“In order to build something to put our Soldiers in, one must consider what the Soldier wears and carries, how to protect Soldiers inside the vehicle
and how to detect and respond to threats outside the vehicle,” he explained. “So the overall design makes us immediately think of the tank automotive center
[TARDEC]. The focus on the Soldier means collaborating with our Soldier center [NSRDEC]. Materials means our research laboratory [ARL], sensing and defending
against threats means our communications and electronics center [CERDEC] and our chemical-biological center [Edgewood]. For an armed vehicle — now we’re in
the armaments center [ARDEC]. Arm the vehicle with missiles, and now you’re in the domain of our aviation missiles center [AMRDEC]. This breakdown just
scratches the surface of what our centers across RDECOM can contribute to a wide-ranging project.”
In addition to designing vehicles with full integration of capabilities around the Soldier and crew, RDECOM must apply its expertise to boosting fuel
RDECOM’s Tank Automotive Research, Development and Engineering Center (TARDEC) made important strides in this arena with the Fuel Efficient ground vehicle
Demonstrator (FED) program — funded by the Office of the Secretary of Defense at the urging of the Pentagon’s Energy Security Task Force. The FED teams took
advantage of dual-use technologies to reduce fuel consumption and increase energy efficiency in light tactical vehicles, developing FED Alpha and FED Bravo
demonstrator models capable of performing the same operational mission as a HMMWV but with up to 90 percent better fuel efficiency. They also trained the next
generation of engineers in fuel efficiency processes and tools.
“The FED program has leveraged TARDEC’s internal modeling and simulation experts to quickly and inexpensively understand the [vehicle’s] capabilities
and predict performance,” Ormond commented. “This [collaborative] relationship also allowed us to transition successful fuel-efficient technologies to
vehicles across the Department of Defense.”
Ormond acknowledged that energy advances aren’t simply cost-effective — they benefit Soldiers assigned to guard fuel resupply convoys when they “could
and should be doing other things.”
“In today’s non-linear battlefield, supply lines mean convoys that are vulnerable to ambushes and IEDs, and once those Soldiers are stopped, they’re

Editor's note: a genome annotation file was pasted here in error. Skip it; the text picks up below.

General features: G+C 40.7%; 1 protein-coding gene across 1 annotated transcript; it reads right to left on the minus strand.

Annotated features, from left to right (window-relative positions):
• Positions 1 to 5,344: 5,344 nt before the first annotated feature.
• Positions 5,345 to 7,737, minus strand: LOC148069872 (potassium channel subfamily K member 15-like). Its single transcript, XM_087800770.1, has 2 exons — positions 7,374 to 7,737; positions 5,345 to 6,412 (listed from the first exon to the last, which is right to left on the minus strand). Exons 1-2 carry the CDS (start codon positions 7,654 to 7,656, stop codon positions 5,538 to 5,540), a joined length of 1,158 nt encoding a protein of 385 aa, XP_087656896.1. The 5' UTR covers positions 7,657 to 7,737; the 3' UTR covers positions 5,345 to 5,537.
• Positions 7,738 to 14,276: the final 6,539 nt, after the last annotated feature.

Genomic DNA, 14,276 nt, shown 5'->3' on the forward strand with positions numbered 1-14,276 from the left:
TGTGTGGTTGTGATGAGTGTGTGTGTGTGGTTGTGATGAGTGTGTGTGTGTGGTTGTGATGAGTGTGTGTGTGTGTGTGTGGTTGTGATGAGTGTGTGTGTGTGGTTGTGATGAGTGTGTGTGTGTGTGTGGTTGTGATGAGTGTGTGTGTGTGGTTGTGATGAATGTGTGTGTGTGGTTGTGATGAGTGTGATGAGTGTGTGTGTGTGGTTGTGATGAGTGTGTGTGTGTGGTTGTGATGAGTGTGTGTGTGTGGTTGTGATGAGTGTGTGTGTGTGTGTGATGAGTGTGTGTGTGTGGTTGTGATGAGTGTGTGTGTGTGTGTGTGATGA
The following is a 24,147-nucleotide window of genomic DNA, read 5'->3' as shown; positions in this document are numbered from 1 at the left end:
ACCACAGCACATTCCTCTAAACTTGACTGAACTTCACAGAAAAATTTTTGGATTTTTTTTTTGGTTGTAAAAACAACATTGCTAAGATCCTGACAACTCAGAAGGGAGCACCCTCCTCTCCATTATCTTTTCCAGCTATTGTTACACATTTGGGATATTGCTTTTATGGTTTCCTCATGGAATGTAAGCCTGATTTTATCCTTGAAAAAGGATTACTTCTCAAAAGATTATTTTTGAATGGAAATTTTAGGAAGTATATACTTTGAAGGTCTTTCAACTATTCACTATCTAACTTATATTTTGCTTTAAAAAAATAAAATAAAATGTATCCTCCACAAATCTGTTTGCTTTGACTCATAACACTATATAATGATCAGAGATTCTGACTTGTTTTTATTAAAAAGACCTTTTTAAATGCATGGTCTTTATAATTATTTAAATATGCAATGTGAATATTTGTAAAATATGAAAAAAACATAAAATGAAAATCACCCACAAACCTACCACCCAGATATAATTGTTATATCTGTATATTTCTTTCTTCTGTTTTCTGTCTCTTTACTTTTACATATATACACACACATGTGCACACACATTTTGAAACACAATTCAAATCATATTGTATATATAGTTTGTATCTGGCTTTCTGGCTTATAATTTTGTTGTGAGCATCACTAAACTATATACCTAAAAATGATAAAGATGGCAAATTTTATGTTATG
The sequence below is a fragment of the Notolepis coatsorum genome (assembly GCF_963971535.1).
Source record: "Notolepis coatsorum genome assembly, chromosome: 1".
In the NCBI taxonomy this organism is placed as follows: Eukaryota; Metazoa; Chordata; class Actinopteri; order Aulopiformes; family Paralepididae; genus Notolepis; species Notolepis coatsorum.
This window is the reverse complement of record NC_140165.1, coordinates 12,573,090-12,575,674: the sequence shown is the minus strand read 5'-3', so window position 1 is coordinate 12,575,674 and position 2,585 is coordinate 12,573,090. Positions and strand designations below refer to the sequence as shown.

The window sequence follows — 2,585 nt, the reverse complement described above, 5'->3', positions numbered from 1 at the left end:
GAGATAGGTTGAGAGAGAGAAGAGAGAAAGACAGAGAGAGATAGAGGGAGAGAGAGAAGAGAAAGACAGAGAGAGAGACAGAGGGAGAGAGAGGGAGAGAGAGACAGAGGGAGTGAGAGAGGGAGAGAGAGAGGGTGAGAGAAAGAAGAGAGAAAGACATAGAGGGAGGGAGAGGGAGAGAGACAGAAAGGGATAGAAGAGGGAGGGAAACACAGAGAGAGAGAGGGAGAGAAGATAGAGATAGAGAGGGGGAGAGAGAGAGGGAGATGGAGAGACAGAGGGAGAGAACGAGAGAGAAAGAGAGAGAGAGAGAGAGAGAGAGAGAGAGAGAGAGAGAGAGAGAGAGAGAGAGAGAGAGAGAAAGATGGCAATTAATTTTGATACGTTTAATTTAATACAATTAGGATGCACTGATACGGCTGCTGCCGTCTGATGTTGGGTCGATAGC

vulnerable to the same threats that dismounted infantry has traditionally faced,” Ormond stated. “Every gallon of fuel saved is an important one for an
Army that deploys tens of thousands of vehicles in every kind of location from hostile urban centers to isolated mountain passes. It means fewer vulnerabilities
and a greater strategic and tactical freedom.”
This supply line risk is compounded by the accessibility of modern technology. During the course of recent operations, enemies have acquired new capabilities,
such as night vision devices and precision-guided munitions.
“Technology is becoming increasingly ubiquitous,” Ormond observed. “It enables our enemies to adjust faster than ever before. We have to design vehicles
that can operate inside this constant cycle of move and counter-move. Our adversaries, who cannot compete head-to-head with our military, specialize in adapting
to our innovations. Commercialization of technology such as global positioning systems, mobile communication networks and the Internet lend individuals
capabilities that few governments could boast of just a few decades ago.”
Mastering the skills for rapid adaptability means RDECOM scientists and engineers must also explore new initiatives. They must not lose their ability to
innovate and try new concepts that could lead to the next battlefield breakthrough, Ormond noted.
“Henry Ford famously made this clear when he said, ‘If I had asked my customers what they wanted, they would have said a faster horse.’” Ormond used the
example of drones — unmanned aerial vehicles — which Army scientists began studying back in the 1980s.
“Military leaders at the time didn’t show a lot interest in what was then a laboratory experiment. But our researchers kept at it. The experiment became
a prototype that become a fielded capability and now is one of our country’s premier intelligence collection and power-projection platforms. Drones now
play a key role in everything from reconnaissance on the battlefield, to execution of the fight itself and, finally, to battle damage assessment.”
Even though RDECOM now faces the significant challenge of delivering smart technology and capabilities to a smaller Army with a smaller budget, it has the
resources and versatility to find solutions.
“Collaboration will bring the contribution of our partners together and integrate our efforts into a single coherent pool that is greater than sum of its
parts,” Ormond concluded. “We must find ways to collaborate at every opportunity. I believe at RDECOM we are moving in the direction of greater collaboration
and a united effort. This is how we will achieve success now and in the future.”